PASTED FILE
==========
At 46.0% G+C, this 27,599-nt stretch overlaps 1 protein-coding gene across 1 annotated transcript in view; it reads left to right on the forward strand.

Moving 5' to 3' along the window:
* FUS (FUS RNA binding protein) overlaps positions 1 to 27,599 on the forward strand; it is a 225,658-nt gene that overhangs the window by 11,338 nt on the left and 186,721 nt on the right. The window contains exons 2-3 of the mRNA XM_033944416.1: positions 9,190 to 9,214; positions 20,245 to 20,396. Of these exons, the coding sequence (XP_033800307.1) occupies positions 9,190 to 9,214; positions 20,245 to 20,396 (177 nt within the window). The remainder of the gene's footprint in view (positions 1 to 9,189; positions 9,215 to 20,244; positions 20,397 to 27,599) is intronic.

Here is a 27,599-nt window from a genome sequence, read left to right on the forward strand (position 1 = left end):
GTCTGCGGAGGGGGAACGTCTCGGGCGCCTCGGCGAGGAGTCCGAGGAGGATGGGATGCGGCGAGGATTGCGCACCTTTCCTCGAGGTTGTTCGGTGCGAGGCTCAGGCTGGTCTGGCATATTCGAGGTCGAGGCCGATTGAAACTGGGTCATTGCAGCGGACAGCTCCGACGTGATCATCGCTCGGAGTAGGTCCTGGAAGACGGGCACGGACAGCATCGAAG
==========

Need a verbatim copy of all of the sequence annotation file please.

At 46.0% G+C, this 27,599-nt stretch overlaps 1 protein-coding gene across 1 annotated transcript in view; it reads left to right on the forward strand.

Moving 5' to 3' along the window:
* FUS (FUS RNA binding protein) overlaps positions 1 to 27,599 on the forward strand; it is a 225,658-nt gene that overhangs the window by 11,338 nt on the left and 186,721 nt on the right. The window contains exons 2-3 of the mRNA XM_033944416.1: positions 9,190 to 9,214; positions 20,245 to 20,396. Of these exons, the coding sequence (XP_033800307.1) occupies positions 9,190 to 9,214; positions 20,245 to 20,396 (177 nt within the window). The remainder of the gene's footprint in view (positions 1 to 9,189; positions 9,215 to 20,244; positions 20,397 to 27,599) is intronic.

Here is a 27,599-nt window from a genome sequence, read left to right on the forward strand (position 1 = left end):
GTCTGCGGAGGGGGAACGTCTCGGGCGCCTCGGCGAGGAGTCCGAGGAGGATGGGATGCGGCGAGGATTGCGCACCTTTCCTCGAGGTTGTTCGGTGCGAGGCTCAGGCTGGTCTGGCATATTCGAGGTCGAGGCCGATTGAAACTGGGTCATTGCAGCGGACAGCTCCGACGTGATCATCGCTCGGAGTAGGTCCTGGAAGACGGGCACGGACAGCATCGAAG